Wasted energy is wasted dollars. Manufacturing companies are increasingly embracing this idea, and well they should. The industrial sector accounts for one-third of energy consumption across the United States, so it follows that it also accounts for significant improvement opportunities.
Cummins Inc. has leaped upon those opportunities. A significant energy retrofit by the Columbus, Ind.-based manufacturer is expected to drive significant energy and cost savings at the manufacturer’s engine plant located in Jamestown, N.Y.
How significant? The project is anticipated to reduce the plant’s energy intensity by one third, delivering energy savings of approximately 250 billion BTUs and $1.4 million in energy bills.
It’s been a multiyear undertaking and part of the largest infrastructure upgrade in more than 40 years at the Jamestown plant, according to Cummins. The phased, whole-building energy and infrastructure improvement project included $5.1 million specifically earmarked for energy-efficiency projects, including a thermal insulated roof with solar panels, upgraded heating and cooling, and a new energy control system.
Cummins said the 2-megawatt solar installation can generate about one-third of the plant’s power on the sunniest days. The building occupies more than 1 million square feet.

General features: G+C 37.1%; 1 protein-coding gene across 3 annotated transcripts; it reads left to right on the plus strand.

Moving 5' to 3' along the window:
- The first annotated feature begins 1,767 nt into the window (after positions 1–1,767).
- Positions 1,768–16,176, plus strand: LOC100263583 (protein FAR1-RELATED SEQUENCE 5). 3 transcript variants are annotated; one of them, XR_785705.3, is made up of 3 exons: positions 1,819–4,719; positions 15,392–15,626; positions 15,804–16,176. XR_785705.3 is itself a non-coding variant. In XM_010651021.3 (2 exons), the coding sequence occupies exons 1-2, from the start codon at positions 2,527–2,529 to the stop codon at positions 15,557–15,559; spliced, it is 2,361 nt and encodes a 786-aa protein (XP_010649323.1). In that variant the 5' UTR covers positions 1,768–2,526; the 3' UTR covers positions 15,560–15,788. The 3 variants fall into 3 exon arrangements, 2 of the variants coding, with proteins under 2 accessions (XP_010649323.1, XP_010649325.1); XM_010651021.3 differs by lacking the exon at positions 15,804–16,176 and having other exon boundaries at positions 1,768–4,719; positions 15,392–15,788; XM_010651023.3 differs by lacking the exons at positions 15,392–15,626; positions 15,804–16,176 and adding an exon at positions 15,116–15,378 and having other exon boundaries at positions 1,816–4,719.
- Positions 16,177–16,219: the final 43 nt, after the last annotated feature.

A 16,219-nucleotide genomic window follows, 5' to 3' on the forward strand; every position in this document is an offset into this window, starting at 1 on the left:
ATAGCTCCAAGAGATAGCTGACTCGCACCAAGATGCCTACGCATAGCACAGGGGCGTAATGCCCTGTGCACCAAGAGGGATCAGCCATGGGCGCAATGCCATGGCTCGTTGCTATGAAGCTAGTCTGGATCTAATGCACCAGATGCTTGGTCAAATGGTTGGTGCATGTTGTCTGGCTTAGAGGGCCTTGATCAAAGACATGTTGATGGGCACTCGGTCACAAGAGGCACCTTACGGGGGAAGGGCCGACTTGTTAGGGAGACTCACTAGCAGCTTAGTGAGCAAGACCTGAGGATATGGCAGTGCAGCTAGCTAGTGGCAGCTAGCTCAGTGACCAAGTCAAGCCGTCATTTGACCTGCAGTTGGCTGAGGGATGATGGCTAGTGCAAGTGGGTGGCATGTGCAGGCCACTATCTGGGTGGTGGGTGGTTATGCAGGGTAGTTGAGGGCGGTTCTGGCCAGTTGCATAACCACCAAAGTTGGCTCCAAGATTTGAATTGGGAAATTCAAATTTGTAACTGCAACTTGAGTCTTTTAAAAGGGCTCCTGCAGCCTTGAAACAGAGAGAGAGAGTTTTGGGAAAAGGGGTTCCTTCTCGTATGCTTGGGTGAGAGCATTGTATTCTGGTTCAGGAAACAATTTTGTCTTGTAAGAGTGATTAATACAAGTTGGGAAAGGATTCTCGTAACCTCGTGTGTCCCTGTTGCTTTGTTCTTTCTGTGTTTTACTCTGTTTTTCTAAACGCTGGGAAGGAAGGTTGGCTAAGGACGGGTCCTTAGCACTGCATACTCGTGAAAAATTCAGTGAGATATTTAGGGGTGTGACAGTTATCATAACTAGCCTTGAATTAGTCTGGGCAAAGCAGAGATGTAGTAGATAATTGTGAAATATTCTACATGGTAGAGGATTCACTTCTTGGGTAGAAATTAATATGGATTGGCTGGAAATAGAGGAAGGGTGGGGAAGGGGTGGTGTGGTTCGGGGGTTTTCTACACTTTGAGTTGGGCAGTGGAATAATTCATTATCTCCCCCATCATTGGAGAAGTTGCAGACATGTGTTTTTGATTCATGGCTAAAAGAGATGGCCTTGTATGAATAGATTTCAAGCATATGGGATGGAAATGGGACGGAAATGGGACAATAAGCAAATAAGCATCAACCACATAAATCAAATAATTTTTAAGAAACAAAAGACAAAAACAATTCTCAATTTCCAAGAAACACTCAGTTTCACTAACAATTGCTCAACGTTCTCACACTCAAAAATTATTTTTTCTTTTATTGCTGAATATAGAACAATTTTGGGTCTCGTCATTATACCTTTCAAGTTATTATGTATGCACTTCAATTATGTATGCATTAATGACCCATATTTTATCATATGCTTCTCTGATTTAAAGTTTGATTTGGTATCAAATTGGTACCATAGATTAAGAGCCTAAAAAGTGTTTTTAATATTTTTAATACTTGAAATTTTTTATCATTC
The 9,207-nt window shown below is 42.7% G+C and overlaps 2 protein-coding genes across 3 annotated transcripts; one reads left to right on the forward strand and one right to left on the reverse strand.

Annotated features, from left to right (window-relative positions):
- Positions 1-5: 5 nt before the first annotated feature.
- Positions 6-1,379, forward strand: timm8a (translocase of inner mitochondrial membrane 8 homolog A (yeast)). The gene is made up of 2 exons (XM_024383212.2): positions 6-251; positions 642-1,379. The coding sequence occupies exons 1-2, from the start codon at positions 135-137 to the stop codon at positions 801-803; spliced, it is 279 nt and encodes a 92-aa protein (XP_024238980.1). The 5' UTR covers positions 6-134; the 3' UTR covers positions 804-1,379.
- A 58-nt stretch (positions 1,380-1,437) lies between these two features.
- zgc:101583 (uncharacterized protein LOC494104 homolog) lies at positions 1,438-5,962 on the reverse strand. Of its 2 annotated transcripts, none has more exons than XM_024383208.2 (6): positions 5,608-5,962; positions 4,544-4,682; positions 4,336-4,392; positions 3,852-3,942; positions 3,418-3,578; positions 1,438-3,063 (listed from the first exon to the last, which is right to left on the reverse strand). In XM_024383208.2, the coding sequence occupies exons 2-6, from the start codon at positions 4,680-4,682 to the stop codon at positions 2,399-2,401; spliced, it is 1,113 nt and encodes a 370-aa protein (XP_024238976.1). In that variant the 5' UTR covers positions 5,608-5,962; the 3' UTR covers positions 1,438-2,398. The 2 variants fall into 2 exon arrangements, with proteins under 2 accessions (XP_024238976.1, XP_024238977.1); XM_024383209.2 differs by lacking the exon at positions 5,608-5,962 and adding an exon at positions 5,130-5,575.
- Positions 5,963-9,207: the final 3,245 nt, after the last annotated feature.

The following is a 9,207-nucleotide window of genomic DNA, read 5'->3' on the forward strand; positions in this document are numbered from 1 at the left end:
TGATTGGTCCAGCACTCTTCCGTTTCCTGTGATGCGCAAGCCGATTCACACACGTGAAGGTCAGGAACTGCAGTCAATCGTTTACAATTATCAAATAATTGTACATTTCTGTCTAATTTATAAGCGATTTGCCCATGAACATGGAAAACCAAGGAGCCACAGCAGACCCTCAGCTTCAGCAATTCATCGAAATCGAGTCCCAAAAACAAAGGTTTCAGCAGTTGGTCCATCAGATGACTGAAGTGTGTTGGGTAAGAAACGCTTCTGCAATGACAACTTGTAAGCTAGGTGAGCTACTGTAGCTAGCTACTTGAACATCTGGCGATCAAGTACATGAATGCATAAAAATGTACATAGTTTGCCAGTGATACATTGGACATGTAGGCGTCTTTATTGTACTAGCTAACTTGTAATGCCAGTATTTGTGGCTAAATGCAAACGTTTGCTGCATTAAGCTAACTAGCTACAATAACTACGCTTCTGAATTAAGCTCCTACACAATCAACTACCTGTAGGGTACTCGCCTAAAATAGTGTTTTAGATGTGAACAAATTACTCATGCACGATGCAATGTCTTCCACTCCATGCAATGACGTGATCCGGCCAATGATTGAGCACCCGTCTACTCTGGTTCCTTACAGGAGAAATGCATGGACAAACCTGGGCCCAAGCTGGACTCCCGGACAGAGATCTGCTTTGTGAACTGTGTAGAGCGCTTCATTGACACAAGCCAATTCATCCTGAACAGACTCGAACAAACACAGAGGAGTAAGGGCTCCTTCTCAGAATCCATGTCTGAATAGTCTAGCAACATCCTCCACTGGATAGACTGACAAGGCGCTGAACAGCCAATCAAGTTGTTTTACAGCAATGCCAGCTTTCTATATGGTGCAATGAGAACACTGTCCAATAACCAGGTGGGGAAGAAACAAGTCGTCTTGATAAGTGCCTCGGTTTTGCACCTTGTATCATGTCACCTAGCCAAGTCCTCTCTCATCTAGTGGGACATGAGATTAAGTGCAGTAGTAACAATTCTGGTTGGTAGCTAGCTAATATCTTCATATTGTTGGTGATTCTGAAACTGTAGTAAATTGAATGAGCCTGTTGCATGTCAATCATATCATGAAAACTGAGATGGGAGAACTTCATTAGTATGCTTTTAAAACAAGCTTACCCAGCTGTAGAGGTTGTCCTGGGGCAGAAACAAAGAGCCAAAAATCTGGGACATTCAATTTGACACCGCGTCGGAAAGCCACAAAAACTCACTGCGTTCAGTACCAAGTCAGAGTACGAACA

In November, the Department of Energy, through its Better Buildings, Better Plants Challenge, recognized Cummins’ Jamestown plant for its leadership in reducing energy use and costs. "We are pleased to be showcasing the efforts at Jamestown," said Stan Woszczynski, Cummins vice president and chief manufacturing officer.
That said, Cummins efforts at the Jamestown facility are but a piece of the company’s larger energy efficiency efforts. Through its Better Plants Challenge partnership, the manufacturer has committed to reduce its energy intensity by 25% across 104 facilities by 2016. It already has exceeded that goal, in fact, with a cumulative energy intensity reduction of 34%.
Woszczynski attributed the company’s strong showing in reducing energy intensity to "strategic thinking, rigorous financial analysis and planning, and strong leadership."
The company also relies on its own Energy Champions to find and fix instances of wasted energy across the enterprise. The Cummins Energy Champion program marked its fifth anniversary in 2014, and has trained more than 240 champions and deputies since 2009.
On a broader scale, more than 140 companies representing 2,300 facilities and nearly 11% of the U.S. manufacturing footprint partner with the DOE through the Better Plants program. Twenty of those partners have joined since the fall of 2013.